Nothing more than pay to play the Chicago way.RSOGA0AT 6:14 AM APRIL 17, 2015
College officials say the $192 million figure is misleading because it includes payments that passed through the construction companies to other contractors. They also said the amount includes both construction management fees — which were not competitively awarded — as well as construction work for which the companies submitted bids.
School officials declined a Tribune request to provide an itemized accounting of the payments made to Mortenson and Power. Both companies deferred questions to the college, which argued that no quid pro quo existed because neither firm had a seat on the foundation board until last year.
Though the foundation does not provide detailed information about contributions, records show the foundation-connected construction companies are among the largest lifetime donors to the group. Both Mortenson and Power have donated at least $50,000 each over the years, according to the organization's annual report. Mortenson — which served as construction manager for the McAninch Arts Center renovations — also donated $50,000 last year to be the "platinum sponsor" of the building's re-opening celebration.
The firms also have contributed financially in other ways.
In 2010, the two contributed to a political action committee started by college administrators to help promote the building referendum. Mortenson gave $5,000, and Power employees contributed $10,000 of the $65,000 raised in total, according to state campaign records.
Eight months after the referendum's passage, school trustees awarded both companies construction management contracts.
"You have this culture of pinstripe patronage," said Chicago attorney Mark Stern, who raised questions about the political action committee during the referendum campaign. "People are contributing money to the people making the decisions."
Leader 'comfortable' with deals
There have been signs that trustees and law enforcement officials have begun to recognize potential problems with the procurement system. Before the federal investigation, DuPage County prosecutors began looking into no-bid contracts awarded to Herricane owner Carla Burkhart, who joined the foundation board in June 2012.
The Tribune recently reported that Burkhart has billed more than $630,000 to design and install signs for the school over the past four years without submitting a single competitive bid, including a new project awarded in 2014. Much of the work was made possible through a contract that references her experience as an architect, though she is not one.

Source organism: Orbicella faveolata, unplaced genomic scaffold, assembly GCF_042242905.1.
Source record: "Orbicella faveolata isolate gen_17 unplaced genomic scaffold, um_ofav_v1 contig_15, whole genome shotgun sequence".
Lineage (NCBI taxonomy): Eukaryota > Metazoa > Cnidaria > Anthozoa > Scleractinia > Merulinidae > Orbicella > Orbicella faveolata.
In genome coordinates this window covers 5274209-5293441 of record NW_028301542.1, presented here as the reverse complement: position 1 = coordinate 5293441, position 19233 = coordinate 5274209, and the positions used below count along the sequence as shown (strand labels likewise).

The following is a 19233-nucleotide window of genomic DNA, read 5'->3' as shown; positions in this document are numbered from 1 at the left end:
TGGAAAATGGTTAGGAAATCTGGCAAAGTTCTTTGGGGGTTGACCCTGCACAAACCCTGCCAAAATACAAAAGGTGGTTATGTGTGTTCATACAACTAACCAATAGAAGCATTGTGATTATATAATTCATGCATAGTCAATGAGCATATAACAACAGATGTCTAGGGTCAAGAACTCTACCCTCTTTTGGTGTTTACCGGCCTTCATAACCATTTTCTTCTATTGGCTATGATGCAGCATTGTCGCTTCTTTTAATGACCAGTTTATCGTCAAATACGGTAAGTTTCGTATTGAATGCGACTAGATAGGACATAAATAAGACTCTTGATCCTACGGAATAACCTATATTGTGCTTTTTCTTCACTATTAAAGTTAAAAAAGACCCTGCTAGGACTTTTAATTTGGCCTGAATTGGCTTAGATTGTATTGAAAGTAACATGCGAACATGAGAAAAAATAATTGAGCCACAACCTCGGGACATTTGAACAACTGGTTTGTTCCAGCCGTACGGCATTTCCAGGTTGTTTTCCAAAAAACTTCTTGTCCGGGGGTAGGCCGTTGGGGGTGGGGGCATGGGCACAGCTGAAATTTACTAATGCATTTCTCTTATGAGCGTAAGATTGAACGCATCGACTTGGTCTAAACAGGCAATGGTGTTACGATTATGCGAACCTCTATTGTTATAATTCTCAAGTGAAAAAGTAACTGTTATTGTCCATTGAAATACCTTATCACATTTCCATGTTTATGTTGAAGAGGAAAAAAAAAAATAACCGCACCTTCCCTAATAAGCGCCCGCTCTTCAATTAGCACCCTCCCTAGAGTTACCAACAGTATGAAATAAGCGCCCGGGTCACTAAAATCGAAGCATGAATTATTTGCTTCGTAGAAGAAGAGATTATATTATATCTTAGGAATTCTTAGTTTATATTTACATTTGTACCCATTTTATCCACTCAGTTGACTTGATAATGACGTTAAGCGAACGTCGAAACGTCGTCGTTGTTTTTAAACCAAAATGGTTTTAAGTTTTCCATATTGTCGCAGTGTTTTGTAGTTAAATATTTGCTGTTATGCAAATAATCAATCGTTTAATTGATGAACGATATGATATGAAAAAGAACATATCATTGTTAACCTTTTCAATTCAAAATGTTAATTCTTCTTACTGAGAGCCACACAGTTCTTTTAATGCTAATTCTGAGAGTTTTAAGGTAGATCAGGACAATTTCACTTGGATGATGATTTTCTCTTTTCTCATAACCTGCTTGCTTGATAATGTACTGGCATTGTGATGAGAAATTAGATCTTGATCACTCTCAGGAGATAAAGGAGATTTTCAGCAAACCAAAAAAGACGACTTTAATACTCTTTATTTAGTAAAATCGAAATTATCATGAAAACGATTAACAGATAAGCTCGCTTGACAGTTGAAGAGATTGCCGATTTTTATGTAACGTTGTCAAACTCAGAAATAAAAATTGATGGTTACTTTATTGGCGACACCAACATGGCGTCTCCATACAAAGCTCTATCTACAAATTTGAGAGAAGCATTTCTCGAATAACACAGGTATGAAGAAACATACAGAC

McGuire — who is spearheading a board review of foundation-connected contracts — said in the interview Monday that she now feels comfortable with the existing deals after the college recently compiled statistics showing the fees were within industry standards. She also applauded a recent decision to bid an architectural contract for a new Naperville facility.
A new vendor won that job.
She said she intends to recommend that the college seek proposals from several companies before agreeing to professional service contracts in the future.
"I don't want to make it a mandatory process," she said. "I think we want to leave some flexibility in place, but definitely encourage that."
Although McGuire had been rebuffed by Breuder in December 2013, emails last fall show she continued to push for an open and competitive contracting process.
"If a foundation board member is also a vendor of the college, then the board of trustees must be assured that any contracts they receive must be shown to be competitive with other similar service providers," she wrote in an October 2014 email to Breuder. "(O)therwise, it has the appearance of pay to play ... we must be able to defend that contract if questioned."
Breuder replied that the college had no legal obligation to bid contracts awarded to foundation members.
When McGuire asked what harm could be done by a competitive process, Breuder ended the discussion.
"I am comfortable where we are," he wrote. "That said, we can always look at another step at times. We will rely on our good judgment."
Two months later — at McGuire's urging — the college board approved a new competitive contract for lobbying services. Foundation member Scott Marquardt had handled the college's lobbying efforts since 2010, and had joined the foundation board in July 2012.
The college had been paying him $5,000 per month under several non-competitive contracts.
But, when it came time to renew the deal last year, the school solicited proposals from 33 lobbying firms.
In the end, Marquardt submitted the only proposal, but he lowered his price to $4,500 a month — saving the college $6,000 a year.
Tribune reporter Christy Gutowski contributed.